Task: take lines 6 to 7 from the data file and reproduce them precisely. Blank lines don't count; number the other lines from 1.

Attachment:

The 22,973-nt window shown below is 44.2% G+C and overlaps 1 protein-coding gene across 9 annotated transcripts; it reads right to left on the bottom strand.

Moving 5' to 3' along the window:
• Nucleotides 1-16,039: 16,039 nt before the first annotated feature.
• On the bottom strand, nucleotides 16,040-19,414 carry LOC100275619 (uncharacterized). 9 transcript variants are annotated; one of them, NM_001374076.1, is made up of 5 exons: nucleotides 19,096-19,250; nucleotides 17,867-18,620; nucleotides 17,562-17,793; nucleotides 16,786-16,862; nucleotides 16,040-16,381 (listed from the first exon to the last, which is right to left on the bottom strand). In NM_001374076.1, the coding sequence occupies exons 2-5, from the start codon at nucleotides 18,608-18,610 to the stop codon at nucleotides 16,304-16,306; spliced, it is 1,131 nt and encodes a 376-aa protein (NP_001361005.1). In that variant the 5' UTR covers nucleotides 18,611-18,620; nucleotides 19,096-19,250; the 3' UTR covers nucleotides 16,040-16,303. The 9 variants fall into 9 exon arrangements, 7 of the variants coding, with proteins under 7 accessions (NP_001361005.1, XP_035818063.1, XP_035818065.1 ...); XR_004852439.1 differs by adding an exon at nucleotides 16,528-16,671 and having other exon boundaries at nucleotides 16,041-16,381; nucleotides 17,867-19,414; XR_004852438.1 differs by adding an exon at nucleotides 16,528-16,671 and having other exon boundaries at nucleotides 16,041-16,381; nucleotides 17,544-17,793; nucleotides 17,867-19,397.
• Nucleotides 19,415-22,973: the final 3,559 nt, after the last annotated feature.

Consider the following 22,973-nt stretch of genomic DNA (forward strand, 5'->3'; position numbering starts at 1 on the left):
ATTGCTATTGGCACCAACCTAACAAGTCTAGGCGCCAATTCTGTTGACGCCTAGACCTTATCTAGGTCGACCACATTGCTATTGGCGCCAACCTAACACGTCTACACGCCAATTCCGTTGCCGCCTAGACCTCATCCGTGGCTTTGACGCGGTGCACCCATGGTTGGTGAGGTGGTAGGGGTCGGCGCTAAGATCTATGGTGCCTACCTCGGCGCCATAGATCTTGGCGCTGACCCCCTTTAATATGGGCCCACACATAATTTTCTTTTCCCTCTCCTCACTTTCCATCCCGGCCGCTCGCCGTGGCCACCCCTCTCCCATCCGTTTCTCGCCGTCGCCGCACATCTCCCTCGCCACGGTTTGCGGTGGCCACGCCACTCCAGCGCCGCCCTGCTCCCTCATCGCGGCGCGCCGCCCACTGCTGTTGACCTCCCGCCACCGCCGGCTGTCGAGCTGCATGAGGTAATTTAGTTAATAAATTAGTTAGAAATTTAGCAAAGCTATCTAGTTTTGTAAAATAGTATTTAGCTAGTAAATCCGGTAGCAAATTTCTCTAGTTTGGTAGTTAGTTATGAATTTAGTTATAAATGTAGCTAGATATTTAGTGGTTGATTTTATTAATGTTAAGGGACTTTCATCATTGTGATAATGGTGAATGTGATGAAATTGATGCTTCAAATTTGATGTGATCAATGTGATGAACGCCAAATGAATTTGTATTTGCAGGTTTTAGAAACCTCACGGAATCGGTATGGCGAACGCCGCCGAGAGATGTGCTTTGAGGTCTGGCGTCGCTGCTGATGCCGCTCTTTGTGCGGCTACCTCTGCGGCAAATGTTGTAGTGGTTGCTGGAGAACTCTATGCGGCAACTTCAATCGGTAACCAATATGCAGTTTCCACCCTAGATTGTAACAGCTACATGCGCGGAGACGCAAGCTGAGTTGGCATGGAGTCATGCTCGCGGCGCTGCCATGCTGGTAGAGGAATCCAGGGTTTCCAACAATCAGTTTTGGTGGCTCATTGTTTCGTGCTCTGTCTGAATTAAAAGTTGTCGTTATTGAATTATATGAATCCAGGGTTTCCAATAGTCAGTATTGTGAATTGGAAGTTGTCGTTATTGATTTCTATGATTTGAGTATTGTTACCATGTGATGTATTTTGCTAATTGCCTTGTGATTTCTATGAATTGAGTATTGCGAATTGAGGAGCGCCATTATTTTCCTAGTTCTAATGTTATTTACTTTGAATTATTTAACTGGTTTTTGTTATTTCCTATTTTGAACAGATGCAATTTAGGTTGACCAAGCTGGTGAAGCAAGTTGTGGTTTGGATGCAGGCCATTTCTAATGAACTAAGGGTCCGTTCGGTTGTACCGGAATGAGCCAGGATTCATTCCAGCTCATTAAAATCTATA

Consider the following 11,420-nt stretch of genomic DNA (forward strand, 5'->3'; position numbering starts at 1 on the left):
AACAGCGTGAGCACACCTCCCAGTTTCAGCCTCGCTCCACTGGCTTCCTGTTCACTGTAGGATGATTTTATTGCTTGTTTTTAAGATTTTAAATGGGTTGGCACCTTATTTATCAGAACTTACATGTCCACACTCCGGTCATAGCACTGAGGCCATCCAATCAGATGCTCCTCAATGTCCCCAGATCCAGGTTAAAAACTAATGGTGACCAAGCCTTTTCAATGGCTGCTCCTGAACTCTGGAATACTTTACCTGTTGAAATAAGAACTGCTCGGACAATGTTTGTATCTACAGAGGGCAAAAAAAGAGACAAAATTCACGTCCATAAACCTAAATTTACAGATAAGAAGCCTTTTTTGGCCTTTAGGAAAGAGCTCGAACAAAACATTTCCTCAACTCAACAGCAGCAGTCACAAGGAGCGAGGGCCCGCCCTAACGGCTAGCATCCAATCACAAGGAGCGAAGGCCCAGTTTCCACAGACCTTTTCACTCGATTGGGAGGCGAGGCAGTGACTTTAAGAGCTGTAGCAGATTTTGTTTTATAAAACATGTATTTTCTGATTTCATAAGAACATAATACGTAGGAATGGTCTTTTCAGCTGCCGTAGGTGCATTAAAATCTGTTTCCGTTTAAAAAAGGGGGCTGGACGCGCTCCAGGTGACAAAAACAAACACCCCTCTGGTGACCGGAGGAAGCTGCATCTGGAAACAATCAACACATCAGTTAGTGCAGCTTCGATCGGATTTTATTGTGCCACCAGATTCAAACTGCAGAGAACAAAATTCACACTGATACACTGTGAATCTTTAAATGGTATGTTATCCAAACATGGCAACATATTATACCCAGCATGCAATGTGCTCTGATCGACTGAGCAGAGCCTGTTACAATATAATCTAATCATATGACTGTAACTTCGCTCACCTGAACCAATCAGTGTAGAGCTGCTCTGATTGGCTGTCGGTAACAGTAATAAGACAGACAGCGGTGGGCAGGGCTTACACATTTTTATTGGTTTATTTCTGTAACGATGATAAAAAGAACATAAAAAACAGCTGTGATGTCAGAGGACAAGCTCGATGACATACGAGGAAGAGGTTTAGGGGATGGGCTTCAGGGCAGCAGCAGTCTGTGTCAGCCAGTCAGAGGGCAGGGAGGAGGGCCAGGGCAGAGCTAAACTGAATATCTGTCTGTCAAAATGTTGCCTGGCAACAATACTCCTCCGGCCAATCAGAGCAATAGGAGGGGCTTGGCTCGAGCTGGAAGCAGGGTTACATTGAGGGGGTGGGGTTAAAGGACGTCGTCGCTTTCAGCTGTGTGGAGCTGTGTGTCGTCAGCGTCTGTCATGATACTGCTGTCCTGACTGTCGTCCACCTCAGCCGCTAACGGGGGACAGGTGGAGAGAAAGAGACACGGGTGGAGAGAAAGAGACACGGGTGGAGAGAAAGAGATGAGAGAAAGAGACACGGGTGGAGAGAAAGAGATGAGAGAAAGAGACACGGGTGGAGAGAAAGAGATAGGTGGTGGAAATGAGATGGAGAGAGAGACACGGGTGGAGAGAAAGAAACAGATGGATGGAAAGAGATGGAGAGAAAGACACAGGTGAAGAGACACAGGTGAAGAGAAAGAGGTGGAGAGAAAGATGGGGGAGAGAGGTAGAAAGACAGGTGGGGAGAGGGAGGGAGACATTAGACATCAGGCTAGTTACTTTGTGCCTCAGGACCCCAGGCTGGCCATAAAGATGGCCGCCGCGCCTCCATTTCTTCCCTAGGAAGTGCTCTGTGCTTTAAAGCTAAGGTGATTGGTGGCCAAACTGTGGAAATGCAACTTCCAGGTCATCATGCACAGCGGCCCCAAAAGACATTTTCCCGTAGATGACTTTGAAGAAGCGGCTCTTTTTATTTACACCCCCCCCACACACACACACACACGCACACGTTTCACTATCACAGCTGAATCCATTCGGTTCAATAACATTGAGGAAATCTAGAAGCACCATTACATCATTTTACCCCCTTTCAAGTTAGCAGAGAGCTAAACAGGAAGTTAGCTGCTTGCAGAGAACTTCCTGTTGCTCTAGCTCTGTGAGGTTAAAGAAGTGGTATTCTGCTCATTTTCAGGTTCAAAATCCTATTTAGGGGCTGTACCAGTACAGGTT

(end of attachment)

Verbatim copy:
Consider the following 22,973-nt stretch of genomic DNA (forward strand, 5'->3'; position numbering starts at 1 on the left):
ATTGCTATTGGCACCAACCTAACAAGTCTAGGCGCCAATTCTGTTGACGCCTAGACCTTATCTAGGTCGACCACATTGCTATTGGCGCCAACCTAACACGTCTACACGCCAATTCCGTTGCCGCCTAGACCTCATCCGTGGCTTTGACGCGGTGCACCCATGGTTGGTGAGGTGGTAGGGGTCGGCGCTAAGATCTATGGTGCCTACCTCGGCGCCATAGATCTTGGCGCTGACCCCCTTTAATATGGGCCCACACATAATTTTCTTTTCCCTCTCCTCACTTTCCATCCCGGCCGCTCGCCGTGGCCACCCCTCTCCCATCCGTTTCTCGCCGTCGCCGCACATCTCCCTCGCCACGGTTTGCGGTGGCCACGCCACTCCAGCGCCGCCCTGCTCCCTCATCGCGGCGCGCCGCCCACTGCTGTTGACCTCCCGCCACCGCCGGCTGTCGAGCTGCATGAGGTAATTTAGTTAATAAATTAGTTAGAAATTTAGCAAAGCTATCTAGTTTTGTAAAATAGTATTTAGCTAGTAAATCCGGTAGCAAATTTCTCTAGTTTGGTAGTTAGTTATGAATTTAGTTATAAATGTAGCTAGATATTTAGTGGTTGATTTTATTAATGTTAAGGGACTTTCATCATTGTGATAATGGTGAATGTGATGAAATTGATGCTTCAAATTTGATGTGATCAATGTGATGAACGCCAAATGAATTTGTATTTGCAGGTTTTAGAAACCTCACGGAATCGGTATGGCGAACGCCGCCGAGAGATGTGCTTTGAGGTCTGGCGTCGCTGCTGATGCCGCTCTTTGTGCGGCTACCTCTGCGGCAAATGTTGTAGTGGTTGCTGGAGAACTCTATGCGGCAACTTCAATCGGTAACCAATATGCAGTTTCCACCCTAGATTGTAACAGCTACATGCGCGGAGACGCAAGCTGAGTTGGCATGGAGTCATGCTCGCGGCGCTGCCATGCTGGTAGAGGAATCCAGGGTTTCCAACAATCAGTTTTGGTGGCTCATTGTTTCGTGCTCTGTCTGAATTAAAAGTTGTCGTTATTGAATTATATGAATCCAGGGTTTCCAATAGTCAGTATTGTGAATTGGAAGTTGTCGTTATTGATTTCTATGATTTGAGTATTGTTACCATGTGATGTATTTTGCTAATTGCCTTGTGATTTCTATGAATTGAGTATTGCGAATTGAGGAGCGCCATTATTTTCCTAGTTCTAATGTTATTTACTTTGAATTATTTAACTGGTTTTTGTTATTTCCTATTTTGAACAGATGCAATTTAGGTTGACCAAGCTGGTGAAGCAAGTTGTGGTTTGGATGCAGGCCATTTCTAATGAACTAAGGGTCCGTTCGGTTGTACCGGAATGAGCCAGGATTCATTCCAGCTCATTAAAATCTATA